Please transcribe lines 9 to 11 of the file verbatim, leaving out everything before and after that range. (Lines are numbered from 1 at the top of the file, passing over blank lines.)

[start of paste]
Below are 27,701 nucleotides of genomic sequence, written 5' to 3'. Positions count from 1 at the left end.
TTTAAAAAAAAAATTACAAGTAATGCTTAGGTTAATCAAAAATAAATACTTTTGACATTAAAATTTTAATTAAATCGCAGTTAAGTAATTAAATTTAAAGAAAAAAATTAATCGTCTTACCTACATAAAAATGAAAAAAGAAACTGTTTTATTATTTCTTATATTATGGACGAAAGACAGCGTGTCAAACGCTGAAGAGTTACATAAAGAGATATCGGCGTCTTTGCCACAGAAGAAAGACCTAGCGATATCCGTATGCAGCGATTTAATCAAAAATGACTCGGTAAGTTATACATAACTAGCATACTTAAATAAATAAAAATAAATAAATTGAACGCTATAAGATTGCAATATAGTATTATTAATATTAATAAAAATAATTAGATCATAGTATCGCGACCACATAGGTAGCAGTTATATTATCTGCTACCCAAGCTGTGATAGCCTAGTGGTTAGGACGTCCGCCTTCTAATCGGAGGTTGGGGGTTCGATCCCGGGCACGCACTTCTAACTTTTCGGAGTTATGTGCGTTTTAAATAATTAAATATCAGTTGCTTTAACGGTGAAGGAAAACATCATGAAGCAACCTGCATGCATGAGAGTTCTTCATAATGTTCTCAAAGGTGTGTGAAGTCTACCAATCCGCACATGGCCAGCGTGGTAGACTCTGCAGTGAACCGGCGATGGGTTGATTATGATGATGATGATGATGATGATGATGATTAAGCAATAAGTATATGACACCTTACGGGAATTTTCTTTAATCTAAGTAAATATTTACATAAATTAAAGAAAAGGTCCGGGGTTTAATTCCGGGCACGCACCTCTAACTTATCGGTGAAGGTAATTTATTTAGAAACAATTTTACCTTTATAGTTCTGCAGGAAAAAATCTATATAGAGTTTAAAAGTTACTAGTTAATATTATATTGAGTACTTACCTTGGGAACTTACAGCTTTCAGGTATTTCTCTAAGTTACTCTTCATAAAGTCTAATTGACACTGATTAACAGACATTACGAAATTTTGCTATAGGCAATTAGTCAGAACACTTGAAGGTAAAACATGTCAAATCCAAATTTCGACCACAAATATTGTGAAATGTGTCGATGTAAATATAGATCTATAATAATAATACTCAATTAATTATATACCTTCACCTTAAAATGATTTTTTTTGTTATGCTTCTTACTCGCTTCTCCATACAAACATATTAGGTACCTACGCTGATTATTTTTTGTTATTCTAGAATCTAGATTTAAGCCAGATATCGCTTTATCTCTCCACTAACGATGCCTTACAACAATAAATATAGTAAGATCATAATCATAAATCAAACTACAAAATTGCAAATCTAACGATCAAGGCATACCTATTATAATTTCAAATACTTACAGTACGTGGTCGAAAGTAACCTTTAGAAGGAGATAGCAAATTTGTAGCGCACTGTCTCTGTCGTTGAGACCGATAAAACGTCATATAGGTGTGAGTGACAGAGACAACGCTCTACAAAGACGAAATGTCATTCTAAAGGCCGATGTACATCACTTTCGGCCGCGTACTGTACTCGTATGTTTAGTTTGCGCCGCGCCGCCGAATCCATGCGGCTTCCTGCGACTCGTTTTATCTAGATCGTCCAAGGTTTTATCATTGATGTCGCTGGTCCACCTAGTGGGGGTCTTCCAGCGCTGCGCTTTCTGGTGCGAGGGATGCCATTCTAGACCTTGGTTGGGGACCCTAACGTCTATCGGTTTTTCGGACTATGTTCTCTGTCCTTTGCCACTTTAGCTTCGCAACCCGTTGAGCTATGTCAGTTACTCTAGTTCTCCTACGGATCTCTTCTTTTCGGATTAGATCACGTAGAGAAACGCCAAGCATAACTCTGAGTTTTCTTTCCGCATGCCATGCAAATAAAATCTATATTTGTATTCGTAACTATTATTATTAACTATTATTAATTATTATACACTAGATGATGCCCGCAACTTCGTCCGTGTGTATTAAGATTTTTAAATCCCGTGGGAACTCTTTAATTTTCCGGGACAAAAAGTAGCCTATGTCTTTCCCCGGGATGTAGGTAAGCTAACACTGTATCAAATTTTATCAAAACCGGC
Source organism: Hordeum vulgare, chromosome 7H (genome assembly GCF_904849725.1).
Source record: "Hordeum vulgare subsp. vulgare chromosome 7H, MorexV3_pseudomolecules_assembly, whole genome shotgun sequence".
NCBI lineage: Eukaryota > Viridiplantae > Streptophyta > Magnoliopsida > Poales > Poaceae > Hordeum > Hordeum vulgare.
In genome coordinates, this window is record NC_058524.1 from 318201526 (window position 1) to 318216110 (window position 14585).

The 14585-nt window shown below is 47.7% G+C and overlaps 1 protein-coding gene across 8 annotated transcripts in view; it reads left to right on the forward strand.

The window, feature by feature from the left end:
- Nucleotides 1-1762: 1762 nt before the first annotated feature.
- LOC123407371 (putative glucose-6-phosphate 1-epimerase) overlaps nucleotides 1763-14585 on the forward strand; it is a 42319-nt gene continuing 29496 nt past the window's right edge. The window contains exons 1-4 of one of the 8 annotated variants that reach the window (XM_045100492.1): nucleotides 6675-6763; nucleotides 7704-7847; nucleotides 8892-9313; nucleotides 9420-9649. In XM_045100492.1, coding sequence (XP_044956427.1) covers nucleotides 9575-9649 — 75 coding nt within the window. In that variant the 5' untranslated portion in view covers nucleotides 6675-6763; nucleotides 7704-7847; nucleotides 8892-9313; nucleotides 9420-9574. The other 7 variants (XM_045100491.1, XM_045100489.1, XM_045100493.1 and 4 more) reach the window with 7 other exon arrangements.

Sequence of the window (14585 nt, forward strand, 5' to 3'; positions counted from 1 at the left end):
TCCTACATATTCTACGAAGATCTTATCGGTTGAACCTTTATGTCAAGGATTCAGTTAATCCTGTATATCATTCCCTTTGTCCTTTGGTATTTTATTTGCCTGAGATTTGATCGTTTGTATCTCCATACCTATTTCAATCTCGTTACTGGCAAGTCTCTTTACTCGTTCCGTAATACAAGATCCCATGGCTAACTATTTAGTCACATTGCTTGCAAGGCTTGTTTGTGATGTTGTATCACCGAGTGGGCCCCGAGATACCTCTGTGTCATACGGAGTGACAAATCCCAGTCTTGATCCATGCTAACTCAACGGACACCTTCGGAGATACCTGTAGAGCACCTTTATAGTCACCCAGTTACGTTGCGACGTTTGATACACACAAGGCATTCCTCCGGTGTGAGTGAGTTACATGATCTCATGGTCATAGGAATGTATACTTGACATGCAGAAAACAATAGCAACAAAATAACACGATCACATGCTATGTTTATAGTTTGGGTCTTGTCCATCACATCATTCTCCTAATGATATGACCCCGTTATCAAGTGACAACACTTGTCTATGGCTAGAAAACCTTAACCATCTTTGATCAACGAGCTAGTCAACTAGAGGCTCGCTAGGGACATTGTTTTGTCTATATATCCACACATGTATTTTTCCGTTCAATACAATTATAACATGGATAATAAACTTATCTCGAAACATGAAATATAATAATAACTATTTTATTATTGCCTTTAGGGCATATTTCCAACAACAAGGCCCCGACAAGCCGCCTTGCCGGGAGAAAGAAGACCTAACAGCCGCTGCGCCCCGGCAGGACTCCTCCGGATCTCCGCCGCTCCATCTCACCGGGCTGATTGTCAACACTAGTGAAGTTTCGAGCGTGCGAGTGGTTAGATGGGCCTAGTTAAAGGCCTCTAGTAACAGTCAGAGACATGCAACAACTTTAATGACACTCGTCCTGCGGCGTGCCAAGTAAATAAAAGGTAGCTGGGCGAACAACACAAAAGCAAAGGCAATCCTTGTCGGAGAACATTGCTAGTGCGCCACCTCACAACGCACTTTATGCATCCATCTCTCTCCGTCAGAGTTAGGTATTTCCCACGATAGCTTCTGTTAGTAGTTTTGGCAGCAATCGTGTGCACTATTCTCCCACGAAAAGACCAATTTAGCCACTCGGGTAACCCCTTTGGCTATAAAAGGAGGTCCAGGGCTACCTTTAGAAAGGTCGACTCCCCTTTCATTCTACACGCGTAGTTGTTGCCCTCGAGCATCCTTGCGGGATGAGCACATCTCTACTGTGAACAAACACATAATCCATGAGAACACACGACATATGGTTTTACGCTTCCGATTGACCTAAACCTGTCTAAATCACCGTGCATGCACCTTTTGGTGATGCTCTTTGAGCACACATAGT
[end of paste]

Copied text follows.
- Nucleotides 1-1762: 1762 nt before the first annotated feature.
- LOC123407371 (putative glucose-6-phosphate 1-epimerase) overlaps nucleotides 1763-14585 on the forward strand; it is a 42319-nt gene continuing 29496 nt past the window's right edge. The window contains exons 1-4 of one of the 8 annotated variants that reach the window (XM_045100492.1): nucleotides 6675-6763; nucleotides 7704-7847; nucleotides 8892-9313; nucleotides 9420-9649. In XM_045100492.1, coding sequence (XP_044956427.1) covers nucleotides 9575-9649 — 75 coding nt within the window. In that variant the 5' untranslated portion in view covers nucleotides 6675-6763; nucleotides 7704-7847; nucleotides 8892-9313; nucleotides 9420-9574. The other 7 variants (XM_045100491.1, XM_045100489.1, XM_045100493.1 and 4 more) reach the window with 7 other exon arrangements.

Sequence of the window (14585 nt, forward strand, 5' to 3'; positions counted from 1 at the left end):